NotesThis is the first known Italian translation of The History of Health by the Scottish physician James Mackenzie (1682? - 1761), a book today most notable for its advocacy of smallpox innoculation. However, this edition suggests that to a contemporary audience the book's interest lay in its advice to the general public for a healthy lifestyle. The foreword to the Italian translation by the printer mentions an unfavourable review of the work by a 'Sig. Vandermond' in a medical journal, saying that of course a doctor would speak ill of a book which enables anyone interested in their own health to learn about the subject and to live as healthily as possible - hence not needing a doctor. This Italian translation is rare - no other copy is recorded in COPAC - but perhaps it would be more common had the foreword begun with the explanation of how the book could be useful to all, and was praised in England and France, rather than with the details of how Signore Vandermond 'criticises and shows the book to be useless'.
ShelfmarkRB.s.2613
Reference SourcesDNB
Acquired on10/05/06
TitleSailm Dhaibhidh
ImprintEdinburgh: C. Elliot
Date of Publication1787
LanguageGaelic
NotesThis book of psalms in Gaelic has been bound in the style of William Scott, probably not long after it was published in 1787. The ornament at foot of the spine is identical to that reproduced by W.S. Loudon as W.12 in his work on the Edinburgh binders William and James Scott. As a binder William was not as prolific as his father James. It is known that William was binding books in Edinburgh from 1785-1787 and possibly into the early 1790s. A larger version of this particular design can be seen on the spine of Samuel Charter's Sermons, published in Edinburgh in 1786. Another piece of evidence pointing to the possibility of this having been bound by William Scott is the fact that this book was printed for Charles Elliot. Scott printed bound at least 3 works printed for Elliot. However it has to be said that evidence linking Scott with this binding is somewhat tenuous. Most of Scott's bindings were far more elaborate - the covers were usually of tree calf and none of them have this simple border. The text is John Smith's revision of the Gaelic Psalter, published by the Synod of Argyll. Smith was assistant minister of the parish of Kilbrandon and Kilchatten and subsequently minister at Campbeltown. The front flyleaf is signed 'Duncan Campbell' which may be Duncan Campbell, the clerk of the Synod of Argyll.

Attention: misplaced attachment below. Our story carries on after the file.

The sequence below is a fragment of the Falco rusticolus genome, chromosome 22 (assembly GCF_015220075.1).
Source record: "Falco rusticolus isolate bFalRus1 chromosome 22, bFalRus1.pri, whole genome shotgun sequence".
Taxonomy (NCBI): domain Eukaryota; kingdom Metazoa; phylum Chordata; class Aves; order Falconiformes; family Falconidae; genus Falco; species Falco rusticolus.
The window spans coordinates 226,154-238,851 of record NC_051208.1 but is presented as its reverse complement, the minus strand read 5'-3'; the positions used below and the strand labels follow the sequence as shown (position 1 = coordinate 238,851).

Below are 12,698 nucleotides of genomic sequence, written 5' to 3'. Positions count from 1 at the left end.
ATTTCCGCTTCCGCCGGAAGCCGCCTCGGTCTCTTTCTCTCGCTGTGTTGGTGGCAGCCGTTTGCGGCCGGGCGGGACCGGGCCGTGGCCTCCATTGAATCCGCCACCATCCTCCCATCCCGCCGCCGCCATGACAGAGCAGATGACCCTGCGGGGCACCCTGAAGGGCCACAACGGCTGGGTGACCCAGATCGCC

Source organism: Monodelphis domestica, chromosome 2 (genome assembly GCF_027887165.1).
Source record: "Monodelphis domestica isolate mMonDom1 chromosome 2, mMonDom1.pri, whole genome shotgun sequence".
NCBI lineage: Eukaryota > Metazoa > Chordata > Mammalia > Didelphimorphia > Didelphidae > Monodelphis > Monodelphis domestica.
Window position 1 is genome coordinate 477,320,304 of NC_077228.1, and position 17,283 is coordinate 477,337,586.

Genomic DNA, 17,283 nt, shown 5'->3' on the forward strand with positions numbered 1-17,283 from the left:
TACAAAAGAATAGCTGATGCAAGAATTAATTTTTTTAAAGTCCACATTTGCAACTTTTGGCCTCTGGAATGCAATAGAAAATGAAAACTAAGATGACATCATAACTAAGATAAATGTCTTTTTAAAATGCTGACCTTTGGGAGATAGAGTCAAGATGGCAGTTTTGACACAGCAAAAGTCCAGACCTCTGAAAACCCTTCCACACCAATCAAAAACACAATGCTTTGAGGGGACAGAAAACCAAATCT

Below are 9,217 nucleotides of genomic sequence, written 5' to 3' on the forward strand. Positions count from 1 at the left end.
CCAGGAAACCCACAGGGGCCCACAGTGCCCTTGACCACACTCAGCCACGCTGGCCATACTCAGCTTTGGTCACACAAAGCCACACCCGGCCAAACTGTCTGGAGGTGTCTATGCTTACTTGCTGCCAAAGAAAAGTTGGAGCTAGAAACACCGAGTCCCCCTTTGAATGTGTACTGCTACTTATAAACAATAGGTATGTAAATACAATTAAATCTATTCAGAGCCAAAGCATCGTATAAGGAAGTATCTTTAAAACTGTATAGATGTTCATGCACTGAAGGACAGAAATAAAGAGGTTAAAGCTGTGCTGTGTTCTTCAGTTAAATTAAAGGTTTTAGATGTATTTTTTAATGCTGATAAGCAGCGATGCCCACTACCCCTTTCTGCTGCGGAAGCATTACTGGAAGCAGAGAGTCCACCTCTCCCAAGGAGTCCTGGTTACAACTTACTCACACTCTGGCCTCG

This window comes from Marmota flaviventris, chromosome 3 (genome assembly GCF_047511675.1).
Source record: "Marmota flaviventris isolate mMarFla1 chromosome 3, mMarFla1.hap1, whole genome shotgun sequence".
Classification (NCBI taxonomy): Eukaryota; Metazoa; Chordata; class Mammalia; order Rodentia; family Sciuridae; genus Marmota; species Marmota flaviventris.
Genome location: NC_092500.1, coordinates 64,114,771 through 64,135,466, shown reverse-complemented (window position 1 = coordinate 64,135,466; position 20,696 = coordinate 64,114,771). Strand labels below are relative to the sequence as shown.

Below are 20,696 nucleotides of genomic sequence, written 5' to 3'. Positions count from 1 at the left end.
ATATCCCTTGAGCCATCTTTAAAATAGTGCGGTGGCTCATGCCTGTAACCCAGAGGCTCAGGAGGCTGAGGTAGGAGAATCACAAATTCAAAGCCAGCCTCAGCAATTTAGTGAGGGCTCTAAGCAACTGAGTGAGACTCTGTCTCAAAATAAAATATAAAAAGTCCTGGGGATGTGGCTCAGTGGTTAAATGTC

ShelfmarkBdg.s.915
Reference SourcesLoudon, J.H. James and William Scott, bookbinders. London : Scolar Press, 1980.
Acquired on01/05/06
AuthorBrewster, David., Somerville, Mary et al.
TitleCollection of offprints presented to or collected by James Veitch.
ImprintVarious
Date of Publication1812-1831
LanguageEnglish